tue25jan6:30 pmOnline Lecture: The Development of the Georgian Seaside Resort, c.1730-1830Online talk by Sue Berry6:30 pm Book Now

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£5 members/£7 non-members

Seaside resorts began to develop in the early eighteenth century. The most successful were old coastal towns such as Hastings, Margate and Weymouth where the basics such as lodgings existed, and simply needed the resort facilities added to.  At first, few facilities were developed because investors believed that this fashion might not last, and the season was very short. As sea bathing became more fashionable, so more local people invested in libraries, assembly rooms, baths and other facilities.  These needed several hundred people around all the time during the season to make money. So small communities rarely had anything other than bathing machines, an assembly room, and perhaps a small library.   Attempts to develop everything from scratch often resulted In bankruptcy.   By 1830, most of the successful ones had similar facilities and fashionable terraced housing. Whereas the failures were half built and often remained so unless connected to a large town by the railway.

The larger resorts became centres for social networking – a key influence on their development.  Some of the letters which describe what visitors saw, particularly those by women, highlight human characteristics we see today.  Women commenting on the looks of their peer group, often somewhat cattily, give us an idea of just how important good looks and a good figure were envied.  Cartoons mock some of the diaphanous clothing of the early 1800s. Doctors letters reveal a desire to ensure that clients kept returning, the tone obsequious.  Developers seeking to attract celebrities to boost numbers adopted a similar stance, often simply adding to their debt by offering free housing.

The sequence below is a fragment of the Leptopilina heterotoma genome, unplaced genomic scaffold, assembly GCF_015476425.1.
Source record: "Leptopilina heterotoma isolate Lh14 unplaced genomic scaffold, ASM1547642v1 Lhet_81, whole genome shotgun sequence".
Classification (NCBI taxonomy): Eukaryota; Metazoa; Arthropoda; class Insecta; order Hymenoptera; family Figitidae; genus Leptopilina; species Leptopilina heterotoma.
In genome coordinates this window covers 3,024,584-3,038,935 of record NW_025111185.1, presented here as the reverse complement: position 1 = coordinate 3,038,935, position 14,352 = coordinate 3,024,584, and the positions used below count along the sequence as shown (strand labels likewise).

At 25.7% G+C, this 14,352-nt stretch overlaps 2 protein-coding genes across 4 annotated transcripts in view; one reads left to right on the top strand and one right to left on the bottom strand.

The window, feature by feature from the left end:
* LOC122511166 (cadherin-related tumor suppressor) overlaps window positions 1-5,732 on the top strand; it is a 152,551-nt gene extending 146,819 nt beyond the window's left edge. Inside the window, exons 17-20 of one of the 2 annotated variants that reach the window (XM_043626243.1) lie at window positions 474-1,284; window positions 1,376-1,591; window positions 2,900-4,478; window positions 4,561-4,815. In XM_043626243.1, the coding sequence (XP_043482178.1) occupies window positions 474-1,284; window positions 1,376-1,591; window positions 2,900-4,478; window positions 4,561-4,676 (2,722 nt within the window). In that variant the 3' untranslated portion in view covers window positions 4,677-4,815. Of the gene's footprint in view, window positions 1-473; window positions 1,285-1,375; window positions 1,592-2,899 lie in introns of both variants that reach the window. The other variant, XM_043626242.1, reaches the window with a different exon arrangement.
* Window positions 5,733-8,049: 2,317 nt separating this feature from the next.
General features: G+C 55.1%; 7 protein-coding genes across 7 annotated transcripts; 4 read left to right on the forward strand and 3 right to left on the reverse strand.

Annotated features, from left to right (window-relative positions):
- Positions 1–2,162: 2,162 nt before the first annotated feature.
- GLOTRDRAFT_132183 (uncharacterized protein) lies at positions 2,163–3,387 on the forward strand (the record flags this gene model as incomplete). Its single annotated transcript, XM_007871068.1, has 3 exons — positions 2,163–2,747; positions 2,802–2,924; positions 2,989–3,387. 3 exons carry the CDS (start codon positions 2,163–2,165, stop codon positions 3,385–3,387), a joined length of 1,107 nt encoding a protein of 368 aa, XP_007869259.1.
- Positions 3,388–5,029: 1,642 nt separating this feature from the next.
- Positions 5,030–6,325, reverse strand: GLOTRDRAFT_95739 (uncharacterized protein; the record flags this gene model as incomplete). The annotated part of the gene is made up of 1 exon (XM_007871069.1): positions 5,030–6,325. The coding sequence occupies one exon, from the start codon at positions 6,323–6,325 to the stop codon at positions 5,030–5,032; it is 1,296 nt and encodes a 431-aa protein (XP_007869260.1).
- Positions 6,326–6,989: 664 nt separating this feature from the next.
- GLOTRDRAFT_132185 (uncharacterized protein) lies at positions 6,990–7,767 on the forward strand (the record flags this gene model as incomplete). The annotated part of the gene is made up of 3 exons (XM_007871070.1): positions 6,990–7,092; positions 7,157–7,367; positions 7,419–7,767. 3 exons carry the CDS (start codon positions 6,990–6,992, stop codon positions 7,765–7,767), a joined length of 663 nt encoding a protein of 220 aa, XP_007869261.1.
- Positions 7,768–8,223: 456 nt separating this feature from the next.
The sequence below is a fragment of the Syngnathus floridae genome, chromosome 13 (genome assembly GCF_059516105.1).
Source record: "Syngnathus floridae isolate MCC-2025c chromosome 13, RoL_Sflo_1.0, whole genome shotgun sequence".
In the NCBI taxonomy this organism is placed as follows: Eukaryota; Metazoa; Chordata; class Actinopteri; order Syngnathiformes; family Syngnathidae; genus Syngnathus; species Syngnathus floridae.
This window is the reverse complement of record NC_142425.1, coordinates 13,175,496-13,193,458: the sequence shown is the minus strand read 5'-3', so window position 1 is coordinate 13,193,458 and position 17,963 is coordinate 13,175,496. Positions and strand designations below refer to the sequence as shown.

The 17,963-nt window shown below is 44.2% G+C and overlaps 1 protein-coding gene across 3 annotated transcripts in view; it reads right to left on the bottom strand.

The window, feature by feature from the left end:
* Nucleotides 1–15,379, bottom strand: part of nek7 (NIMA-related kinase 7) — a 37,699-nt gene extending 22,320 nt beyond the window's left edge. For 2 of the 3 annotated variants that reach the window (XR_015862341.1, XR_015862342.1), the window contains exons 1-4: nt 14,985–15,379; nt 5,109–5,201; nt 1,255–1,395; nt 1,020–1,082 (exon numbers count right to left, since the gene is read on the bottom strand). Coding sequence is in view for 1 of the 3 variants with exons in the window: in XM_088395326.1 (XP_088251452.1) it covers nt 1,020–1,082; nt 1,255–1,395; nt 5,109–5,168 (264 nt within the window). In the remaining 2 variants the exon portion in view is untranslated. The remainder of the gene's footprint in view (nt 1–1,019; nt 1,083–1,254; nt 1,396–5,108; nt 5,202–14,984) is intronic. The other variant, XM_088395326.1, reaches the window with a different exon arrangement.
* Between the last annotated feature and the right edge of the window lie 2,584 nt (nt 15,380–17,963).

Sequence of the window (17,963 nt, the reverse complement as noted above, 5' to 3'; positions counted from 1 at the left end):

By 1830 the seaside resorts needed a new look. A period of uncertainty which lasted into the 1850s for some, was followed by the development of different facilities and client groups.

Sue Berry FSA has studied resorts for some time, as part of her broader interest in economic and social change between about 1750 and 1850 and its impact. She usually uses Sussex, where she lives for case studies but always sets them within the appropriate national context.  She has published articles, books and chapters in books about the period.

The talks starts at 6.30pm. Joining details will be sent to attendees the day before.

Georgian Group members are eligible for a discount on their ticket by entering GGMEMBER at the checkout.

***This talk will be recorded. The recording will be available to all those who have purchased a ticket for a limited period of time after the event takes place***

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(Tuesday) 6:30 pm

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